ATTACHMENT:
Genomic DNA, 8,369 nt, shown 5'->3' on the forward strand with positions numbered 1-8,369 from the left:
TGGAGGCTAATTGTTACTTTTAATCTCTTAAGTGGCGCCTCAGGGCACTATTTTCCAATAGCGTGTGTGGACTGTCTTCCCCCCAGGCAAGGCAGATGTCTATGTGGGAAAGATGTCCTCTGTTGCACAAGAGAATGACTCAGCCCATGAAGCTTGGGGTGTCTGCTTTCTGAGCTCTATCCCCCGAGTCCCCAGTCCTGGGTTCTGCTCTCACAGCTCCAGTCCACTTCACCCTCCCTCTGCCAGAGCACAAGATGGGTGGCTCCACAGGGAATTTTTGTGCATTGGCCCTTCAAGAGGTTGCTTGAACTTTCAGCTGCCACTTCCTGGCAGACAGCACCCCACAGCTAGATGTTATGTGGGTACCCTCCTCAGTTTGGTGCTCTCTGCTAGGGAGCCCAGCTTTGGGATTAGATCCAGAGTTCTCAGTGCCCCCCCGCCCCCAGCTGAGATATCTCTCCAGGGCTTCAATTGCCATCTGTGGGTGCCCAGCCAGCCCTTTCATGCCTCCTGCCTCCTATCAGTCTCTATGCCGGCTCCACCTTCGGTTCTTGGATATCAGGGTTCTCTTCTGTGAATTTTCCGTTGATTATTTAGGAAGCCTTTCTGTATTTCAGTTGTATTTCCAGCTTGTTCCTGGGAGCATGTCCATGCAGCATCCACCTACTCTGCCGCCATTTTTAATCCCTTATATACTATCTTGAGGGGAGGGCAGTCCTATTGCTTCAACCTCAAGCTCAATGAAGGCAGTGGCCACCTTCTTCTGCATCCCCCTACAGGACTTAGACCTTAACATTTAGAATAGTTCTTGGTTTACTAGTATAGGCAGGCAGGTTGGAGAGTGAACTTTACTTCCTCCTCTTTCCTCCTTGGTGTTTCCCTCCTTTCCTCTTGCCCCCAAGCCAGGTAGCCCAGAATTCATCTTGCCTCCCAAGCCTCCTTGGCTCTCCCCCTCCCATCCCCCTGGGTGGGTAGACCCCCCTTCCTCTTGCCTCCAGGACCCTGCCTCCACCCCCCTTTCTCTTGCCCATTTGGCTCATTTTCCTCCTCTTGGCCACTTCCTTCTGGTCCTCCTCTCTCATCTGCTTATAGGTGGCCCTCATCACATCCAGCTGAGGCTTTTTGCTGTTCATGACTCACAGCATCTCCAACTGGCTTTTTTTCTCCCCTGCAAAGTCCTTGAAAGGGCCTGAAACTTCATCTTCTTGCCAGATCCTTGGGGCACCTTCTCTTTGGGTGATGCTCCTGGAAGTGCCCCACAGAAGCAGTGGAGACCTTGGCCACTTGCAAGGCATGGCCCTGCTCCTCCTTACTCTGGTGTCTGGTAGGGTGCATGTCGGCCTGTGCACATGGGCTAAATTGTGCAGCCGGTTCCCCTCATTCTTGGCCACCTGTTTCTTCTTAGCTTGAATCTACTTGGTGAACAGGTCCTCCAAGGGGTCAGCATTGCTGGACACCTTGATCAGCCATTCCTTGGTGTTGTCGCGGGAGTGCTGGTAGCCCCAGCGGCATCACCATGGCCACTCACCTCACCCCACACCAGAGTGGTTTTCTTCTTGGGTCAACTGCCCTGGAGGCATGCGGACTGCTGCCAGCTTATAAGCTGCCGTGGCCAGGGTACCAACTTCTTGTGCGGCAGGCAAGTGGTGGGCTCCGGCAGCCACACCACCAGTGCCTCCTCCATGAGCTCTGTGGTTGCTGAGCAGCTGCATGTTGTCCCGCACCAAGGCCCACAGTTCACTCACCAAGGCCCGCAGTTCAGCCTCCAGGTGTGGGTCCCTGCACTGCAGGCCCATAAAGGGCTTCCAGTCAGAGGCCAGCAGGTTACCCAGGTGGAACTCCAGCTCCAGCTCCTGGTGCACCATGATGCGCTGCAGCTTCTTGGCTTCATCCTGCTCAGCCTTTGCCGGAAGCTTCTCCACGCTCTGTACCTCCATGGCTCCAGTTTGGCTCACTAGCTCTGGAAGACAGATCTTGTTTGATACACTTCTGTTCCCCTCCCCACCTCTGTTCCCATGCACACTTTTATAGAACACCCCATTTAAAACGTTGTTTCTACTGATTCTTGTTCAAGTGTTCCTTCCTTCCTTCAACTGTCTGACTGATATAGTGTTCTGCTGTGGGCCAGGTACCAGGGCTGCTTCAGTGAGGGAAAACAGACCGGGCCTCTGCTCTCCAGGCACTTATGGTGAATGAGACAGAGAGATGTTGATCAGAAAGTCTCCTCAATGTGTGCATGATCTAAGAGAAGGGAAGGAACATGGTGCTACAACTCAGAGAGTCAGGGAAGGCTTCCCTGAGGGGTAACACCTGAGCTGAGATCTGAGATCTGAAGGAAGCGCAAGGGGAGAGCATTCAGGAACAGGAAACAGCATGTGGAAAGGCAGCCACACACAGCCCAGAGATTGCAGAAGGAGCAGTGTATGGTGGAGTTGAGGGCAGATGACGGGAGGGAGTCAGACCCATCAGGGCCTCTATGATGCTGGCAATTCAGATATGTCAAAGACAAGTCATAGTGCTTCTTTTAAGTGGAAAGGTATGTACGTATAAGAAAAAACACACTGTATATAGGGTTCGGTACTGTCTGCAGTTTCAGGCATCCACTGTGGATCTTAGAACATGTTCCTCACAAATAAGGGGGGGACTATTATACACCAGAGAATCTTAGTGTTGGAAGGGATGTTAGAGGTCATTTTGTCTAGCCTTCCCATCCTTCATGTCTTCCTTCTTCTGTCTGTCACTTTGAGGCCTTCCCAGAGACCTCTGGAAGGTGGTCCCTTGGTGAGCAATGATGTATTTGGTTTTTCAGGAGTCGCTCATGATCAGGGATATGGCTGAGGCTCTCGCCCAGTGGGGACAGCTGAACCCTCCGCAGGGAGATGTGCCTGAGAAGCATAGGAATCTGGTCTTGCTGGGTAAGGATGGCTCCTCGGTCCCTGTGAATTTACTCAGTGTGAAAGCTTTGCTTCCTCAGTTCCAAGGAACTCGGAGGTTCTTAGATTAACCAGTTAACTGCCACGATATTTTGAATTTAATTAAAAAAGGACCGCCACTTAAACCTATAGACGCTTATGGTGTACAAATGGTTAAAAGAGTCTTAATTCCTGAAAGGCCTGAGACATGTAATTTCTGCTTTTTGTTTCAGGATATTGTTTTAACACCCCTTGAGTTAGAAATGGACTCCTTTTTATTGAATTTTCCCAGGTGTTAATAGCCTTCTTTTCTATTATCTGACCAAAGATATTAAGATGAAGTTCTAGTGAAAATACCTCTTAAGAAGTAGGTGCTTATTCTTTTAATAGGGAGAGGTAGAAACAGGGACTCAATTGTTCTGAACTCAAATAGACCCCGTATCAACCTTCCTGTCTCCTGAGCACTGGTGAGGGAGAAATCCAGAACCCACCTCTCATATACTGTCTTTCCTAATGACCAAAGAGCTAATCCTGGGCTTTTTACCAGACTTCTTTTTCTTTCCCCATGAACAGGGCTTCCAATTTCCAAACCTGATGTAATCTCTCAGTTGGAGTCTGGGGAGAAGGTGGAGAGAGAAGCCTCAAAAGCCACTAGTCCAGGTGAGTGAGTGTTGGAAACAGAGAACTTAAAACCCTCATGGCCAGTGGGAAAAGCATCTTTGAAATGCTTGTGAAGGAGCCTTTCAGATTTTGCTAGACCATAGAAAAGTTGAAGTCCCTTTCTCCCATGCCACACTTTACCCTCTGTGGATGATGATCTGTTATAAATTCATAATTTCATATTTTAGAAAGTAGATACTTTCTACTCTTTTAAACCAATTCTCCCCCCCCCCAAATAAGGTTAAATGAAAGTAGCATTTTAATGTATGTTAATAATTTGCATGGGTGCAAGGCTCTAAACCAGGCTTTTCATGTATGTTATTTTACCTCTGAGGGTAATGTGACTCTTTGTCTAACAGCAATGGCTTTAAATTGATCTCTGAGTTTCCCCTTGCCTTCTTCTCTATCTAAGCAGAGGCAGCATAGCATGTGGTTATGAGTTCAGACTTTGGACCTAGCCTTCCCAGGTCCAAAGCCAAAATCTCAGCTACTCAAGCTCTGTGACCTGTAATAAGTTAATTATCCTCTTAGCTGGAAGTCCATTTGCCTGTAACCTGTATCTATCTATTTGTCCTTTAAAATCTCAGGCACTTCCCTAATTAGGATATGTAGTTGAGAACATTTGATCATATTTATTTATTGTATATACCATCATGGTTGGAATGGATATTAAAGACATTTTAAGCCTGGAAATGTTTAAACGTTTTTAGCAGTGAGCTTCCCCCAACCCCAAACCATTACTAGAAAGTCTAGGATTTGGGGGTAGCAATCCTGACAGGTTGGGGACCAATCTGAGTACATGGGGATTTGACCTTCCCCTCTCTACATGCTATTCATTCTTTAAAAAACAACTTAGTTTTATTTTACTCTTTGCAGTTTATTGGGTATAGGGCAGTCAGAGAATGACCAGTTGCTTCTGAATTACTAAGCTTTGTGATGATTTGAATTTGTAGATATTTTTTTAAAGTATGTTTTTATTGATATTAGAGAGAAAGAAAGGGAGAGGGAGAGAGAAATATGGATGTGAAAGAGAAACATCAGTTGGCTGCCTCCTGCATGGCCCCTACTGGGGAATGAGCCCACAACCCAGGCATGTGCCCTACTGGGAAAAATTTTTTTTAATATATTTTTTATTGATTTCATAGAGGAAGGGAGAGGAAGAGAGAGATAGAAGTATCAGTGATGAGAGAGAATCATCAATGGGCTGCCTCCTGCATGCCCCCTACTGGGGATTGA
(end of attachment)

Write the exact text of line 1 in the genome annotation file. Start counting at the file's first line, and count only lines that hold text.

Genomic DNA, 8,369 nt, shown 5'->3' on the forward strand with positions numbered 1-8,369 from the left: